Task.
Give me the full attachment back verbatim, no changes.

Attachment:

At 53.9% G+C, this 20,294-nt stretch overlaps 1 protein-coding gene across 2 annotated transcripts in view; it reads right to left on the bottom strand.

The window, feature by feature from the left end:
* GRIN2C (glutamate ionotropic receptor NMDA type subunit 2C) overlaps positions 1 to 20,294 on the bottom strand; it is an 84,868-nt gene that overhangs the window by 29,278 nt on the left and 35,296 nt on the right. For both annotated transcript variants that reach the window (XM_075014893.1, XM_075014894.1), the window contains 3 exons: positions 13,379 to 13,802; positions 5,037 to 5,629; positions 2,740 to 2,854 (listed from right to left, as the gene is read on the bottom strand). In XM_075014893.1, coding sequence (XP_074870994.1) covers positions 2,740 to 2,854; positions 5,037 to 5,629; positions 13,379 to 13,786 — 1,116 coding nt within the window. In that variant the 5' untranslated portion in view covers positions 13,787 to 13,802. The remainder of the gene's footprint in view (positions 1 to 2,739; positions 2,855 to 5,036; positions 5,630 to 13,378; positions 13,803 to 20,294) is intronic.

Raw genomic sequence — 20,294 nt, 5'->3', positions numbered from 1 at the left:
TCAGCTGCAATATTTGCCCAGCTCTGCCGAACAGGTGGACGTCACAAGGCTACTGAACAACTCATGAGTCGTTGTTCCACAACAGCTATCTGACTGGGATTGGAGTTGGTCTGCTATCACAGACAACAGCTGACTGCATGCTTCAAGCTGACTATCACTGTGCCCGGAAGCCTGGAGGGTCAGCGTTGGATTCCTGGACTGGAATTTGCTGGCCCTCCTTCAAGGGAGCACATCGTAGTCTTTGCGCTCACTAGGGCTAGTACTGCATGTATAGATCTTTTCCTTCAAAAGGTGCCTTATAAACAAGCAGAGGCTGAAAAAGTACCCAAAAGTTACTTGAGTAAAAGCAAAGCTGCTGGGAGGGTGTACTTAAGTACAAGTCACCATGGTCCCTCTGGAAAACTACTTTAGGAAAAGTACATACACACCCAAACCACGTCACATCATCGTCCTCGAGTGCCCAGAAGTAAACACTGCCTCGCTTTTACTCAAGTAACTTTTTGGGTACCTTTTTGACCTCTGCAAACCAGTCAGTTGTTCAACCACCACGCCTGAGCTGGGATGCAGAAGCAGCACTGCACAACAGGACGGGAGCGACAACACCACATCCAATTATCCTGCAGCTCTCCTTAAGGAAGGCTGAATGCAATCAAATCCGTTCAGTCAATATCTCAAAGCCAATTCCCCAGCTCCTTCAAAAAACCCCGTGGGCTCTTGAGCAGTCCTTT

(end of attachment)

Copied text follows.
At 53.9% G+C, this 20,294-nt stretch overlaps 1 protein-coding gene across 2 annotated transcripts in view; it reads right to left on the bottom strand.

The window, feature by feature from the left end:
* GRIN2C (glutamate ionotropic receptor NMDA type subunit 2C) overlaps positions 1 to 20,294 on the bottom strand; it is an 84,868-nt gene that overhangs the window by 29,278 nt on the left and 35,296 nt on the right. For both annotated transcript variants that reach the window (XM_075014893.1, XM_075014894.1), the window contains 3 exons: positions 13,379 to 13,802; positions 5,037 to 5,629; positions 2,740 to 2,854 (listed from right to left, as the gene is read on the bottom strand). In XM_075014893.1, coding sequence (XP_074870994.1) covers positions 2,740 to 2,854; positions 5,037 to 5,629; positions 13,379 to 13,786 — 1,116 coding nt within the window. In that variant the 5' untranslated portion in view covers positions 13,787 to 13,802. The remainder of the gene's footprint in view (positions 1 to 2,739; positions 2,855 to 5,036; positions 5,630 to 13,378; positions 13,803 to 20,294) is intronic.

Raw genomic sequence — 20,294 nt, 5'->3', positions numbered from 1 at the left:
TCAGCTGCAATATTTGCCCAGCTCTGCCGAACAGGTGGACGTCACAAGGCTACTGAACAACTCATGAGTCGTTGTTCCACAACAGCTATCTGACTGGGATTGGAGTTGGTCTGCTATCACAGACAACAGCTGACTGCATGCTTCAAGCTGACTATCACTGTGCCCGGAAGCCTGGAGGGTCAGCGTTGGATTCCTGGACTGGAATTTGCTGGCCCTCCTTCAAGGGAGCACATCGTAGTCTTTGCGCTCACTAGGGCTAGTACTGCATGTATAGATCTTTTCCTTCAAAAGGTGCCTTATAAACAAGCAGAGGCTGAAAAAGTACCCAAAAGTTACTTGAGTAAAAGCAAAGCTGCTGGGAGGGTGTACTTAAGTACAAGTCACCATGGTCCCTCTGGAAAACTACTTTAGGAAAAGTACATACACACCCAAACCACGTCACATCATCGTCCTCGAGTGCCCAGAAGTAAACACTGCCTCGCTTTTACTCAAGTAACTTTTTGGGTACCTTTTTGACCTCTGCAAACCAGTCAGTTGTTCAACCACCACGCCTGAGCTGGGATGCAGAAGCAGCACTGCACAACAGGACGGGAGCGACAACACCACATCCAATTATCCTGCAGCTCTCCTTAAGGAAGGCTGAATGCAATCAAATCCGTTCAGTCAATATCTCAAAGCCAATTCCCCAGCTCCTTCAAAAAACCCCGTGGGCTCTTGAGCAGTCCTTT